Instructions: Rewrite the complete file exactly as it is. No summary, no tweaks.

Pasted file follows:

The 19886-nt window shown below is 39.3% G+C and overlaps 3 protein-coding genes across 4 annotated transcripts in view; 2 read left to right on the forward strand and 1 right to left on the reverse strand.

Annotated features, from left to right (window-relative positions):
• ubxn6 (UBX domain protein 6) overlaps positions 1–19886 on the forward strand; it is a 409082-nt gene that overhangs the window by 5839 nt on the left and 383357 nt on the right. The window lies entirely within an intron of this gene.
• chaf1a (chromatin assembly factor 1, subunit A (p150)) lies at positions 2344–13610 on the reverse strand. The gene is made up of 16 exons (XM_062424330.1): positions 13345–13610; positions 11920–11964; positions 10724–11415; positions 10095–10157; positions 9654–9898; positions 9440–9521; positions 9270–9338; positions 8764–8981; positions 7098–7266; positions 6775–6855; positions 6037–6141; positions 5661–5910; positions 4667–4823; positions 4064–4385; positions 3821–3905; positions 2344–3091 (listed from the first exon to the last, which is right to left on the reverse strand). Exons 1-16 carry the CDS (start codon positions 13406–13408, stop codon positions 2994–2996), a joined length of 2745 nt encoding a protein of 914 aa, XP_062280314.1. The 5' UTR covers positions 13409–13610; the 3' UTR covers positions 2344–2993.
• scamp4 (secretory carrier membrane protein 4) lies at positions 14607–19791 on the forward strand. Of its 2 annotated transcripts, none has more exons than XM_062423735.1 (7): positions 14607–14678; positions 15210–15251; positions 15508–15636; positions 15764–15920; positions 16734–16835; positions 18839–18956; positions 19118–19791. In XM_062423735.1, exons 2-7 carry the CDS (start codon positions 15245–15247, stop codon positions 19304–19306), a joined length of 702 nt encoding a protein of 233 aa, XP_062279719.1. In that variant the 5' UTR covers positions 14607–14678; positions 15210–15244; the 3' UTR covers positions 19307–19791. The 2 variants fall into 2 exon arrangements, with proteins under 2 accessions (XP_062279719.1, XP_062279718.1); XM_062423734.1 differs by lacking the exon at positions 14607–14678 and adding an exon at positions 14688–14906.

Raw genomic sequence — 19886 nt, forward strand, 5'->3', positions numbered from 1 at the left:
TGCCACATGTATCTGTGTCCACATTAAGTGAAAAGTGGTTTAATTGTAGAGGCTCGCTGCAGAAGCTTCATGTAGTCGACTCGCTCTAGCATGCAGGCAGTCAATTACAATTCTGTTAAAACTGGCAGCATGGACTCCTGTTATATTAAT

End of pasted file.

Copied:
The 19886-nt window shown below is 39.3% G+C and overlaps 3 protein-coding genes across 4 annotated transcripts in view; 2 read left to right on the forward strand and 1 right to left on the reverse strand.

Annotated features, from left to right (window-relative positions):
• ubxn6 (UBX domain protein 6) overlaps positions 1–19886 on the forward strand; it is a 409082-nt gene that overhangs the window by 5839 nt on the left and 383357 nt on the right. The window lies entirely within an intron of this gene.
• chaf1a (chromatin assembly factor 1, subunit A (p150)) lies at positions 2344–13610 on the reverse strand. The gene is made up of 16 exons (XM_062424330.1): positions 13345–13610; positions 11920–11964; positions 10724–11415; positions 10095–10157; positions 9654–9898; positions 9440–9521; positions 9270–9338; positions 8764–8981; positions 7098–7266; positions 6775–6855; positions 6037–6141; positions 5661–5910; positions 4667–4823; positions 4064–4385; positions 3821–3905; positions 2344–3091 (listed from the first exon to the last, which is right to left on the reverse strand). Exons 1-16 carry the CDS (start codon positions 13406–13408, stop codon positions 2994–2996), a joined length of 2745 nt encoding a protein of 914 aa, XP_062280314.1. The 5' UTR covers positions 13409–13610; the 3' UTR covers positions 2344–2993.
• scamp4 (secretory carrier membrane protein 4) lies at positions 14607–19791 on the forward strand. Of its 2 annotated transcripts, none has more exons than XM_062423735.1 (7): positions 14607–14678; positions 15210–15251; positions 15508–15636; positions 15764–15920; positions 16734–16835; positions 18839–18956; positions 19118–19791. In XM_062423735.1, exons 2-7 carry the CDS (start codon positions 15245–15247, stop codon positions 19304–19306), a joined length of 702 nt encoding a protein of 233 aa, XP_062279719.1. In that variant the 5' UTR covers positions 14607–14678; positions 15210–15244; the 3' UTR covers positions 19307–19791. The 2 variants fall into 2 exon arrangements, with proteins under 2 accessions (XP_062279719.1, XP_062279718.1); XM_062423734.1 differs by lacking the exon at positions 14607–14678 and adding an exon at positions 14688–14906.

Raw genomic sequence — 19886 nt, forward strand, 5'->3', positions numbered from 1 at the left:
TGCCACATGTATCTGTGTCCACATTAAGTGAAAAGTGGTTTAATTGTAGAGGCTCGCTGCAGAAGCTTCATGTAGTCGACTCGCTCTAGCATGCAGGCAGTCAATTACAATTCTGTTAAAACTGGCAGCATGGACTCCTGTTATATTAAT